The Decade Will Come To A Close Setting An Economic Record
The National Bureau of Economic Research (NBER) is the institution that officially determines the peak and trough of the U.S. economic expansion. In other words, they establish when the economy enters and exits an expansion and recession.
According to the NBER, the last recession began in December 2007 and ended in June 2009, marking the conclusion of the worst economic contraction since the Great Depression of 1930. The U.S. economy has been in expansion ever since the summer of 2009 and will close out the decade without a recession. This marks the first time a recession has not occurred in any decade going back to 1850 when the NBER began to collect data.
What does this all mean for the new decade that will commence in only a few weeks? The short answer is that nobody knows for certain; however, it would be premature to conclude that a recession must happen just because it has not occurred in the last 10 years. Just like it was flawed to conclude back in 2009, that the bad times would persist into 2010 because we had just exited the Great Recession. Unfortunately, many professional money managers and investors made the error of getting too conservative at that time and missed out on strong returns. As of Thursday’s market close, the 2010 decade has returned 249% Total Return for the S&P 500 and 246% Total Return for the Dow Jones Industrial Average.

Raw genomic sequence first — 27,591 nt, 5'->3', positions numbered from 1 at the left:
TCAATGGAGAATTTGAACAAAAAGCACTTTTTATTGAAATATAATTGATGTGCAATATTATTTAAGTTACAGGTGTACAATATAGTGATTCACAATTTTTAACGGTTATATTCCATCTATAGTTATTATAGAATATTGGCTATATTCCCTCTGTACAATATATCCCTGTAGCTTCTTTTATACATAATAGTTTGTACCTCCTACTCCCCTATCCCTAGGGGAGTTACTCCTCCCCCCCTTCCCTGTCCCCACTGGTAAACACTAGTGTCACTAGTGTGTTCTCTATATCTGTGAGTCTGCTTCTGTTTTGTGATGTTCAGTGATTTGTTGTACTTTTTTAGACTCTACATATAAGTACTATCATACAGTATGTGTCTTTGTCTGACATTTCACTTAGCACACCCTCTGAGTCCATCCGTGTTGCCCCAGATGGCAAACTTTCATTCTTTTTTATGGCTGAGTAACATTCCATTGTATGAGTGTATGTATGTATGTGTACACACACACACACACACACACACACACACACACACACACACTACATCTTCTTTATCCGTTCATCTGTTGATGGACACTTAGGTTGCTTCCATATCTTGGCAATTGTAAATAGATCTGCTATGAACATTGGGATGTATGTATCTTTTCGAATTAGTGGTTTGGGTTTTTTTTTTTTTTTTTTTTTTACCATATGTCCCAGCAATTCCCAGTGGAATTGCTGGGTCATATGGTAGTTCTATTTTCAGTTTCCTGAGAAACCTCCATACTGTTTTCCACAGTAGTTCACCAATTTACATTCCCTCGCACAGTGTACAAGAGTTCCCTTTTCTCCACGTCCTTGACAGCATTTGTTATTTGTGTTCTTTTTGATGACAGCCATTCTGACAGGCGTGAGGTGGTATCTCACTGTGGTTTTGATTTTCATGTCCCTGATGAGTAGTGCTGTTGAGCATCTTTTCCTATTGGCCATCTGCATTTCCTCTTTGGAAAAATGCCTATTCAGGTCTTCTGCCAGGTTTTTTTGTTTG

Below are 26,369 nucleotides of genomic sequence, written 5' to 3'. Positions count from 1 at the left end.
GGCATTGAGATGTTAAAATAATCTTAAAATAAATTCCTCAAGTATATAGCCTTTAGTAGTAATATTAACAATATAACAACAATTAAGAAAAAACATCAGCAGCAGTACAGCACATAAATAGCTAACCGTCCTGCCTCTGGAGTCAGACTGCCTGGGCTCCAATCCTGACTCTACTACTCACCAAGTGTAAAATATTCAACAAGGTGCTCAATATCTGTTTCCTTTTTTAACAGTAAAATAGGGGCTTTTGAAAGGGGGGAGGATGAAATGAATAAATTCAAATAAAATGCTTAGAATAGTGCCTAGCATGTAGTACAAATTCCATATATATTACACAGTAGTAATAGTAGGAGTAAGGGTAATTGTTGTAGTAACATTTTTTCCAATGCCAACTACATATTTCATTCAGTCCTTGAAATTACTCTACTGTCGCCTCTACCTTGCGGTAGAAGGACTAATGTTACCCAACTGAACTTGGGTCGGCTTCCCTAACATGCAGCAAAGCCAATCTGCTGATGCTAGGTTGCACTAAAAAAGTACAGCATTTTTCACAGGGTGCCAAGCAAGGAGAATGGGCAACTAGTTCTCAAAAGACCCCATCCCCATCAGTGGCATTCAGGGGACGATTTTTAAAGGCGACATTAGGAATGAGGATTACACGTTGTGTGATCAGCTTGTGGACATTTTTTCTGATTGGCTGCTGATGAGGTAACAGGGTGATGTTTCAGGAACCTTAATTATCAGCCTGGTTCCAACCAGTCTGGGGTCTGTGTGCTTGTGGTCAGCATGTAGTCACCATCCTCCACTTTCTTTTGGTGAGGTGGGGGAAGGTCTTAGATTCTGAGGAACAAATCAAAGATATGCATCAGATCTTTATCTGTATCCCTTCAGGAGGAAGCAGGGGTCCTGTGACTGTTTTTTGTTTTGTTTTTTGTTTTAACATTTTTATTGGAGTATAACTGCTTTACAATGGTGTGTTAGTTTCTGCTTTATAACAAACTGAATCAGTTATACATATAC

Although nobody knows what will happen in 2020, we can turn to the forward price to earnings (P/E) ratio to provide some guidance if the market is overvalued. At the start of the decade (2010), which will go down in history as providing one of the best returns for the markets, the forward P/E was 18x, slightly higher than today’s P/E ratio of 17.5x. Comparing today’s P/E to the overvalued dot com era, we can observe that we are nowhere close to the 26.4x P/E ratio experienced at that time. Both comparisons seem to suggest good results for the upcoming decade.
Our economy still has steam, and as we wrote in last week’s Market Update, the consumer is strong and should continue to be the driving force for positive GDP growth. The job numbers for November were released last Friday, and to quote Jeremy Siegel, Professor of Finance at the Wharton School of the University of Pennsylvania, “When I was glancing at my screen and those numbers popped, I said, whoa. Another whoa just like last month.” He was referring to the monthly job numbers that came in much higher than consensus estimates.
The Surevest Investment Committee continues to monitor the data as it is released, and so far it continues to be positive for the U.S. economy and stock market.